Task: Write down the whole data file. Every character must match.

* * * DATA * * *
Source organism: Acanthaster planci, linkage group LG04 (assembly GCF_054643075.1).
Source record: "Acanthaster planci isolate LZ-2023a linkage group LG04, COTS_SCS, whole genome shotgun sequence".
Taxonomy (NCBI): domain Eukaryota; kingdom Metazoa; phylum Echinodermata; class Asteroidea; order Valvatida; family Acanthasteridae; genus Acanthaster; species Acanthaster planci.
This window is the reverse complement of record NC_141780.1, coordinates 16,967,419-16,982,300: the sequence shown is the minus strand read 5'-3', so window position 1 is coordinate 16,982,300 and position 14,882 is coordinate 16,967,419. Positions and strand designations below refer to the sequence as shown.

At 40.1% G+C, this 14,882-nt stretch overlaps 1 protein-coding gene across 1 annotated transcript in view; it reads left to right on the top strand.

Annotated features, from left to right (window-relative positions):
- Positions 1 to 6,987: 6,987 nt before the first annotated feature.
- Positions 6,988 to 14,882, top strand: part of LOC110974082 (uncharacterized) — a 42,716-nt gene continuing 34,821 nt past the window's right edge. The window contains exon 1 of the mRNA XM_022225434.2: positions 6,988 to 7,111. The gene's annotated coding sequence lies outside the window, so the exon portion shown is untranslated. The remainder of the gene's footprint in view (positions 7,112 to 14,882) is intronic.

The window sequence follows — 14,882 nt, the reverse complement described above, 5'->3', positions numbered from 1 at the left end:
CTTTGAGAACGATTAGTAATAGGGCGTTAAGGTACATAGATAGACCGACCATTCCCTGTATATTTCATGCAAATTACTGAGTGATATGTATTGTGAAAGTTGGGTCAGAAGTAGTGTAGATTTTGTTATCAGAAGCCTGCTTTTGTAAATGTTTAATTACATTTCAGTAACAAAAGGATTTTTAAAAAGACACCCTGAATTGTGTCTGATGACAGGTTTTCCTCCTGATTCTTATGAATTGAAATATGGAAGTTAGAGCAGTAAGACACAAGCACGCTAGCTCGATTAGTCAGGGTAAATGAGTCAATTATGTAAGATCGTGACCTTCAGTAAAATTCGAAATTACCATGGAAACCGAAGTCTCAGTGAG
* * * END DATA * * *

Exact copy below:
Source organism: Acanthaster planci, linkage group LG04 (assembly GCF_054643075.1).
Source record: "Acanthaster planci isolate LZ-2023a linkage group LG04, COTS_SCS, whole genome shotgun sequence".
Taxonomy (NCBI): domain Eukaryota; kingdom Metazoa; phylum Echinodermata; class Asteroidea; order Valvatida; family Acanthasteridae; genus Acanthaster; species Acanthaster planci.
This window is the reverse complement of record NC_141780.1, coordinates 16,967,419-16,982,300: the sequence shown is the minus strand read 5'-3', so window position 1 is coordinate 16,982,300 and position 14,882 is coordinate 16,967,419. Positions and strand designations below refer to the sequence as shown.

At 40.1% G+C, this 14,882-nt stretch overlaps 1 protein-coding gene across 1 annotated transcript in view; it reads left to right on the top strand.

Annotated features, from left to right (window-relative positions):
- Positions 1 to 6,987: 6,987 nt before the first annotated feature.
- Positions 6,988 to 14,882, top strand: part of LOC110974082 (uncharacterized) — a 42,716-nt gene continuing 34,821 nt past the window's right edge. The window contains exon 1 of the mRNA XM_022225434.2: positions 6,988 to 7,111. The gene's annotated coding sequence lies outside the window, so the exon portion shown is untranslated. The remainder of the gene's footprint in view (positions 7,112 to 14,882) is intronic.

The window sequence follows — 14,882 nt, the reverse complement described above, 5'->3', positions numbered from 1 at the left end:
CTTTGAGAACGATTAGTAATAGGGCGTTAAGGTACATAGATAGACCGACCATTCCCTGTATATTTCATGCAAATTACTGAGTGATATGTATTGTGAAAGTTGGGTCAGAAGTAGTGTAGATTTTGTTATCAGAAGCCTGCTTTTGTAAATGTTTAATTACATTTCAGTAACAAAAGGATTTTTAAAAAGACACCCTGAATTGTGTCTGATGACAGGTTTTCCTCCTGATTCTTATGAATTGAAATATGGAAGTTAGAGCAGTAAGACACAAGCACGCTAGCTCGATTAGTCAGGGTAAATGAGTCAATTATGTAAGATCGTGACCTTCAGTAAAATTCGAAATTACCATGGAAACCGAAGTCTCAGTGAG